Ghost of Tsushima has been a hit for Sony. The PS4 exclusive has set a record by becoming the fastest-selling PS4 original IP and millions are enjoying its take on Samurai era. Now, Sony has released some brand new stats for Ghost of Tsushima to show just what players have been doing on their journeys in Tsushima. From petting foxes to getting in stand-offs the number of stats from the first 10 days since launch is high.
You've all been busy! Stats from the first ten days of #GhostofTsushima:
⚔️ 57.5 million duels
🦊 8.8 million foxes petted
🐎 810 years on horseback
📸 15.5 million photos taken
And more: pic.twitter.com/XGxeTqL25j
— PlayStation Europe (@PlayStationEU) July 31, 2020
The full list of stats includes:
- 156.4 million standoffs
- 57.5 million duels
- 139.4 million enemies collapsing in fear
- 810.3 years spent on horseback
- 16.2 million onsen visited
- 14.2 million haikus written
- 28.1 million flute songs played
- 8.8 million foxes petted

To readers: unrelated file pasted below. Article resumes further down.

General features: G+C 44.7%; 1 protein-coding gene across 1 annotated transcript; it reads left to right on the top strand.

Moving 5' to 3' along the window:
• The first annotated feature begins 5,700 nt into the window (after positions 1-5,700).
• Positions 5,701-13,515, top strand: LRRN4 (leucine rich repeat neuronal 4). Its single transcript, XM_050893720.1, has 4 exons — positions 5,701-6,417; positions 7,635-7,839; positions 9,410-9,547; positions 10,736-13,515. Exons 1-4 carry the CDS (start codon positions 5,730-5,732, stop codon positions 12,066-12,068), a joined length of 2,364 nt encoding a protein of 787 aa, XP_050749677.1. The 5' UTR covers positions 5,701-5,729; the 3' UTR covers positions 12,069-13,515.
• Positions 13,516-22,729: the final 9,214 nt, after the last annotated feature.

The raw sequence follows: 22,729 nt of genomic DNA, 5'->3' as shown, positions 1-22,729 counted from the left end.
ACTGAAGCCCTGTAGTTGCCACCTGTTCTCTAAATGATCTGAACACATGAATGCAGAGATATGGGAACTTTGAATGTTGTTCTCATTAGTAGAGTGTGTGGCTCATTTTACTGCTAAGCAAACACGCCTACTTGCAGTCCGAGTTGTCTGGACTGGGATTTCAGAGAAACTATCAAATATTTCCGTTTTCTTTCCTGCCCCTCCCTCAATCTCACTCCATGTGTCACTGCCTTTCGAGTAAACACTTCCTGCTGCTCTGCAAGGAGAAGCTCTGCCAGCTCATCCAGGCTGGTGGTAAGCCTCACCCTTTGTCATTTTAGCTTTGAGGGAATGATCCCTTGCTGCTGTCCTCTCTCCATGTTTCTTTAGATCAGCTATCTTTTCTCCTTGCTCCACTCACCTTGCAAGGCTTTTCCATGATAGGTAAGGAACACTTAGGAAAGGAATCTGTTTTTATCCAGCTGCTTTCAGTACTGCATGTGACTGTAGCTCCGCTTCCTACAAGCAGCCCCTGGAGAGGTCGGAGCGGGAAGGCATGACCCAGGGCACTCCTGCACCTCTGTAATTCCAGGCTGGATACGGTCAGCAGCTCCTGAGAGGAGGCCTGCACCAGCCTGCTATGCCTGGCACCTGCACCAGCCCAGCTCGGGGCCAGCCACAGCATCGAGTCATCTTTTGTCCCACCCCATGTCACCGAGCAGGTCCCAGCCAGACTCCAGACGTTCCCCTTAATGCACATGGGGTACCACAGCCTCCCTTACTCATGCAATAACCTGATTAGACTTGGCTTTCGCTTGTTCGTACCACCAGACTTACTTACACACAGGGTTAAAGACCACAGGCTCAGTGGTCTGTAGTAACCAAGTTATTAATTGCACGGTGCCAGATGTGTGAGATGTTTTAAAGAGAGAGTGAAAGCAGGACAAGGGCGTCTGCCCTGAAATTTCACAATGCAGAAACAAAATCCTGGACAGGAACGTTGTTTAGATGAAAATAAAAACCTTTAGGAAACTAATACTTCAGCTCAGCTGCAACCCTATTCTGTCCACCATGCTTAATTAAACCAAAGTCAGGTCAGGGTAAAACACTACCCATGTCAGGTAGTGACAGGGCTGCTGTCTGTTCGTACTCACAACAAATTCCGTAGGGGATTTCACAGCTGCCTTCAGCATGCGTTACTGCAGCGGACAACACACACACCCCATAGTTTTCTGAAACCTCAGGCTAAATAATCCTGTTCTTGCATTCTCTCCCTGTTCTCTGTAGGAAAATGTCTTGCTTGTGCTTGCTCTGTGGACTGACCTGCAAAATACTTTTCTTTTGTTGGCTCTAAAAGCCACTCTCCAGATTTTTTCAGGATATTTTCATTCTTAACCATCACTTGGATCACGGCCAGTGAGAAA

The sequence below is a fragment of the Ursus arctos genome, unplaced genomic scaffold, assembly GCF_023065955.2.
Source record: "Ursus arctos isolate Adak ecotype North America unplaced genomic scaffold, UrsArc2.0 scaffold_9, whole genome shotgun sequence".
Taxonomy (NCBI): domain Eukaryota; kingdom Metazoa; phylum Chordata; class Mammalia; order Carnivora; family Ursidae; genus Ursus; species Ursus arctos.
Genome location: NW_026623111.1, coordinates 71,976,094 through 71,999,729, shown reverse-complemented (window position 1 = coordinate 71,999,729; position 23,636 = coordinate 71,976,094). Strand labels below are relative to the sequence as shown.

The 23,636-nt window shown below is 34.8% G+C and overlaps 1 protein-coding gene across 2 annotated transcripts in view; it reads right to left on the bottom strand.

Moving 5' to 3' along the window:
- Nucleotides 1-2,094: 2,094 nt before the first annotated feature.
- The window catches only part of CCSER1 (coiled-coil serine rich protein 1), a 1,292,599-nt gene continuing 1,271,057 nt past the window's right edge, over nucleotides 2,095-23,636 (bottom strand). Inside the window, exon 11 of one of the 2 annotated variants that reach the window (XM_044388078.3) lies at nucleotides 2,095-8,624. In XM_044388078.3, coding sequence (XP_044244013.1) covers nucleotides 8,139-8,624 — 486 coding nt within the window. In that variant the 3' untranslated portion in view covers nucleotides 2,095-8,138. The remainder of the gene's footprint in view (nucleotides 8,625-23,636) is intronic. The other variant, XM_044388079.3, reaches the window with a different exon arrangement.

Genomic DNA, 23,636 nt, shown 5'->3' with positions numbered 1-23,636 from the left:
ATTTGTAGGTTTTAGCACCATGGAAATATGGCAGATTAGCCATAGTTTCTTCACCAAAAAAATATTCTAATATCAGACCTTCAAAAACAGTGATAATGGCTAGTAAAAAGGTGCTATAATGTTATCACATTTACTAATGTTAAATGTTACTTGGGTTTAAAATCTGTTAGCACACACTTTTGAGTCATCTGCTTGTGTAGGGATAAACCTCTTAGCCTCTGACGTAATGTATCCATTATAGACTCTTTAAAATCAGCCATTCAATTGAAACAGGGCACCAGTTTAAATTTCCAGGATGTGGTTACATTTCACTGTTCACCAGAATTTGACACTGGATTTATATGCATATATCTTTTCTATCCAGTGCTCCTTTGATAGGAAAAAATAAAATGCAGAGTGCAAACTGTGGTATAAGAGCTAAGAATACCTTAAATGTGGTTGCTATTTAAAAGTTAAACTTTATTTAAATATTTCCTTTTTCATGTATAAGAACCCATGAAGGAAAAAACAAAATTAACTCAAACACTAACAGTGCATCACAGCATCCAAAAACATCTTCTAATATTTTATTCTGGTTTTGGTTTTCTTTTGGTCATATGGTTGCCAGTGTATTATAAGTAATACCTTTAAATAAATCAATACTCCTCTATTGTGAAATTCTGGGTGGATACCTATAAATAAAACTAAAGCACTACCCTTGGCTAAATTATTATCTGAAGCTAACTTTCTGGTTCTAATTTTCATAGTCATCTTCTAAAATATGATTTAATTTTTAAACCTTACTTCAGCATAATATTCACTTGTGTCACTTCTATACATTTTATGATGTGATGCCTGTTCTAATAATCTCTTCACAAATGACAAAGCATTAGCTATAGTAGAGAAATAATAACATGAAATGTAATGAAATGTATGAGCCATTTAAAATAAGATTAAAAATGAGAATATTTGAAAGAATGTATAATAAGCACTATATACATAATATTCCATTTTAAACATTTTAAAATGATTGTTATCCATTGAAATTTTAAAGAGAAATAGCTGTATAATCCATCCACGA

- 17.1 million bamboo strikes completed
- 37.5 million inari shrines honoured
- 15.5 million photos taken
That is a lot of stats. Yesterday, Toshihiro Nagoshi, executive director of Sega’s popular Yakuza game series, heaped praise on Ghost of Tsushima.
“There are numerous things I bow my head to, like aiming at setting a game in that time period…I could go on and on,” said Nagoshi during a Sega livestream (translated by Kotaku). He mentions numerous facets of the game, praising Ghost of Tsushima’s technical prowess and the way it encourages open world exploration without a heavy guiding hand.
He also comments on protagonist, Jin Sakai, remarking that he “isn’t a particularly handsome lead, don’t you think?”. Nagoshi goes on to explain how the slightly aged and rugged Jin might not get a pass by Japanese marketing departments who prefer more youthful poster boys.
The Yakuza director also praises the extensive research carried out by developer Sucker Punch and was amazed at the authenticity of Tsushima’s setting:
“Foreigners who tickle the fancy of Japanese people more than Japanese people are…rather amazing, no?[…] There’s like a notion that Westerners don’t understand things (about Japan), but that hypothesis itself is mistaken.”
In our review for Ghost of Tsushima, I wrote: